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Compare high context communication cultures with low context communi

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Compare high-context-communication cultures with low-
context-communication cultures. Give examples of each.
Solution
High-context culture and the contrasting low-context
culture are terms presented by theanthropologist Edward
T. Hall in his 1976 book Beyond Culture. It refers to a
culture\'s tendency to use high-context messages over low-
context messages in routine communication. This choice of
speaking styles translates into a culture that will cater to
in-groups, an in-group being a group that has similar
experiences and expectations, from which inferences are
drawn. In a higher-context culture, many things are left
unsaid, letting the culture explain. Words and word choice
become very important in higher-context communication,
since a few words can communicate a complex message
very effectively to an in-group (but less effectively outside
that group), while in a low-context culture, the
communicator needs to be much more explicit and the
value of a single word is less important.
Context as a relativistic metric of culture

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A cultural context does not rank as \"high\" or \"low\" in an
absolute sense because each message can be presented
on a continuum from high to low. Likewise, a culture
(French Canadian) may be of a higher context than one
(English Canadian) but lower context than another
(Spanish or French). Likewise, a stereotypical individual
from Texas (a higher-context culture) may communicate
more with a few words or use of a prolonged silence, than
a stereotypical New Yorker who is being very explicit,
although both being part of a culture which is lower context
overall. Typically a high-context culture will be relational,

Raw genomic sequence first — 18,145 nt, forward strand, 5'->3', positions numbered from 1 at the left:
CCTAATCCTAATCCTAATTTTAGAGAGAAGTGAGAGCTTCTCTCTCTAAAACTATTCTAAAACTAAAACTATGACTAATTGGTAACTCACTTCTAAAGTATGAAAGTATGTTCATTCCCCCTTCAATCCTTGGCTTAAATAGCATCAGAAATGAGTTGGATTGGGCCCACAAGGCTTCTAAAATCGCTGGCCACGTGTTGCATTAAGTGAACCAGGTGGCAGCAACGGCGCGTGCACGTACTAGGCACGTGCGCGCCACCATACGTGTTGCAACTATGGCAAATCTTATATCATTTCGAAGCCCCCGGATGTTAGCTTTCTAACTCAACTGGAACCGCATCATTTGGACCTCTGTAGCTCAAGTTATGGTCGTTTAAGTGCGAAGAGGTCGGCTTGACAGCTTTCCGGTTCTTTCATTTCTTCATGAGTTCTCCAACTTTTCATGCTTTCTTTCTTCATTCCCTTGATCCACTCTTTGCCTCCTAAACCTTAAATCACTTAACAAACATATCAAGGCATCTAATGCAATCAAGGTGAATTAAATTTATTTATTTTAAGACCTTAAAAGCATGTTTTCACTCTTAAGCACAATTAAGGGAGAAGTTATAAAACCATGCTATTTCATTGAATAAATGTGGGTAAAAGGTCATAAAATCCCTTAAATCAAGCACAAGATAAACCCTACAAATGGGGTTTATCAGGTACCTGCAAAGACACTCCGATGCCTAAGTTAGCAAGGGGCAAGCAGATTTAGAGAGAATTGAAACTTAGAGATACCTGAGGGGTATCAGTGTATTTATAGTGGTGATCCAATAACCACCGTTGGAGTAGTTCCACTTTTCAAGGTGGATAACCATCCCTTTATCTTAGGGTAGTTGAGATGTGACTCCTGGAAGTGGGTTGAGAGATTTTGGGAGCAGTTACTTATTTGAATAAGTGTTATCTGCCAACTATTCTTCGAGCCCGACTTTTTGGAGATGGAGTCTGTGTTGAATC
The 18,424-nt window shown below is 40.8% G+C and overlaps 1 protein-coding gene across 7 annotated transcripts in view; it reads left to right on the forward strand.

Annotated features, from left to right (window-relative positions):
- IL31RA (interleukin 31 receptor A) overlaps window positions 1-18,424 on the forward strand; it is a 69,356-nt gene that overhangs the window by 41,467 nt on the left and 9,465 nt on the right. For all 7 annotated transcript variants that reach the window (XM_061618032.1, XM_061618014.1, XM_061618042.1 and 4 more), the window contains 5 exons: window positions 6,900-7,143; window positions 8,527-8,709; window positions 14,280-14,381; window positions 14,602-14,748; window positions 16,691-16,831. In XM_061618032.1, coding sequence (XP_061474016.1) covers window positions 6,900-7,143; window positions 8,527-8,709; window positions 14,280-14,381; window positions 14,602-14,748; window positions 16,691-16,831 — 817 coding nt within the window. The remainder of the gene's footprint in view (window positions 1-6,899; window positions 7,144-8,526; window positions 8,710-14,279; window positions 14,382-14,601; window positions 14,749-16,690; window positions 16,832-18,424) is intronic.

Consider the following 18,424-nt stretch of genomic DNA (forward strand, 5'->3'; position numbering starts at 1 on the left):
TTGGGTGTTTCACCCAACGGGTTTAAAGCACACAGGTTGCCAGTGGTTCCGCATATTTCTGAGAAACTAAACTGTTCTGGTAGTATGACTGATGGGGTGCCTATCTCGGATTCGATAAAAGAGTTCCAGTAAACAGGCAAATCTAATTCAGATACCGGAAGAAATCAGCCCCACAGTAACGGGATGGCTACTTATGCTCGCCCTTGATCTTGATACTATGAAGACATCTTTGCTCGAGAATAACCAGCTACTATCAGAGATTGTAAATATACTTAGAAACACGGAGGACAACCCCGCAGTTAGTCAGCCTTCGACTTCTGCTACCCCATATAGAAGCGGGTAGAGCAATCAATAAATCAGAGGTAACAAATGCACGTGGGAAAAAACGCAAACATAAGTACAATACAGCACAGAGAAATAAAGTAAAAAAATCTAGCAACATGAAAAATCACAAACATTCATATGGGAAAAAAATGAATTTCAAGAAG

collectivist, intuitive, and contemplative.[1] They place a
high value on interpersonal relationships and group
members are a very close knit community.[2]
While the milieu of individuals in a culture can be diverse,
and not all individuals can be described by strict
stereotypes, understanding the broad tendencies of
predominant cultures can help inform and educate
ourselves on how to better facilitate communication
between individuals of differing cultures. The following
spectrum of levels of context in various cultures was
determined in 1986 by Copeland & L. Griggs:
How higher context relates to other cultural metrics
Higher-context cultures tend to be more common in the
Asian cultures than in European, and in countries with low

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Compare high-context-communication cultures with lowcontext-communication cultures. Give examples of each. Solution High-context culture and the contrasting low -context culture are terms presented by theanthropologist Edward T. Hall in his 1976 book Beyond Culture. It refers to a culture\'s tendency to use high-context messages over lowcontext messages in routine communication. This choice of speaking styles translates into a culture that will cater to in-groups, an in-group being a group that has similar experiences and expectations, from which inferences are drawn. In a higher-context culture, many things are left unsaid, letting the culture explain. Words and word choice become very important in higher -context communication, since a few words can communicate a complex message very effectively to an in-group (but less effectively outside that group), while in a low-context culture, the communicator needs to be much more explicit and the value of a single word is less important. Context as a relativistic metric of culture A cultural context does not rank as \"high\" or \"low\" in an absolute sense because each message can be presented on a continuum from high to low. Likewise, a culture (French Canadian) may be of a higher context than one (English Canadian) but lower context than another (Spanish or French). Likewise, a stereotypical individual from Texas (a higher-context culture) may communicate more with a few words or use of a prolonged silence, than a stereotypic ...
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